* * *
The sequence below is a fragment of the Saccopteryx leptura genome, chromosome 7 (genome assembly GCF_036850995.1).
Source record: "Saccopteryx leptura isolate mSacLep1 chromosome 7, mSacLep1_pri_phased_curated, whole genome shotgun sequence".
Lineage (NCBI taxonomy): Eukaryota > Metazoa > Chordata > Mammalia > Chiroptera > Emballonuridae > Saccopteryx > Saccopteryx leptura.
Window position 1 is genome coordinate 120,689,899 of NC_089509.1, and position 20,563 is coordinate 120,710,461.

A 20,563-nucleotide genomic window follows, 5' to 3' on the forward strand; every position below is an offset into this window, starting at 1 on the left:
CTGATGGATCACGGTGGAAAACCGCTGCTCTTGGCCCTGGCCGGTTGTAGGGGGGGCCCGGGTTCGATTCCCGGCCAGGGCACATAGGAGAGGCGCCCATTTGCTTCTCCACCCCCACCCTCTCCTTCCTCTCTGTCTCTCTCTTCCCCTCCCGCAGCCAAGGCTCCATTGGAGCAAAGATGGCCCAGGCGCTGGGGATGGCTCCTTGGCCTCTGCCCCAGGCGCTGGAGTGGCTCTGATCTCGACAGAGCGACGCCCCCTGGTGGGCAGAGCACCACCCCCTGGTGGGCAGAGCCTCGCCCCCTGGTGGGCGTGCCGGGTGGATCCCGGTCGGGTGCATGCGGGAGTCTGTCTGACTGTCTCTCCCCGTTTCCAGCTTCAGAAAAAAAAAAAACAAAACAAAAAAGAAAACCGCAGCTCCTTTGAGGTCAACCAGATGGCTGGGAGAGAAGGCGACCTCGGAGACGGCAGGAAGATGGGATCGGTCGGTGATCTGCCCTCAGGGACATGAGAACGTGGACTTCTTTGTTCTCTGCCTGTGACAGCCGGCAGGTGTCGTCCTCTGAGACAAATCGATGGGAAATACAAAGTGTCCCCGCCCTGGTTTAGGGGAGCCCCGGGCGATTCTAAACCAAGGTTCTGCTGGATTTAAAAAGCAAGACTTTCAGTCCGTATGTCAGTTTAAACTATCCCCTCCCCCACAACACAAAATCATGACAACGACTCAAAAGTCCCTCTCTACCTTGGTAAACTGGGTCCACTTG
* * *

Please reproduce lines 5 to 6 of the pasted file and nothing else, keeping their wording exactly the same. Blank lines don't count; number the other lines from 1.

A 20,563-nucleotide genomic window follows, 5' to 3' on the forward strand; every position below is an offset into this window, starting at 1 on the left:
CTGATGGATCACGGTGGAAAACCGCTGCTCTTGGCCCTGGCCGGTTGTAGGGGGGGCCCGGGTTCGATTCCCGGCCAGGGCACATAGGAGAGGCGCCCATTTGCTTCTCCACCCCCACCCTCTCCTTCCTCTCTGTCTCTCTCTTCCCCTCCCGCAGCCAAGGCTCCATTGGAGCAAAGATGGCCCAGGCGCTGGGGATGGCTCCTTGGCCTCTGCCCCAGGCGCTGGAGTGGCTCTGATCTCGACAGAGCGACGCCCCCTGGTGGGCAGAGCACCACCCCCTGGTGGGCAGAGCCTCGCCCCCTGGTGGGCGTGCCGGGTGGATCCCGGTCGGGTGCATGCGGGAGTCTGTCTGACTGTCTCTCCCCGTTTCCAGCTTCAGAAAAAAAAAAAACAAAACAAAAAAGAAAACCGCAGCTCCTTTGAGGTCAACCAGATGGCTGGGAGAGAAGGCGACCTCGGAGACGGCAGGAAGATGGGATCGGTCGGTGATCTGCCCTCAGGGACATGAGAACGTGGACTTCTTTGTTCTCTGCCTGTGACAGCCGGCAGGTGTCGTCCTCTGAGACAAATCGATGGGAAATACAAAGTGTCCCCGCCCTGGTTTAGGGGAGCCCCGGGCGATTCTAAACCAAGGTTCTGCTGGATTTAAAAAGCAAGACTTTCAGTCCGTATGTCAGTTTAAACTATCCCCTCCCCCACAACACAAAATCATGACAACGACTCAAAAGTCCCTCTCTACCTTGGTAAACTGGGTCCACTTG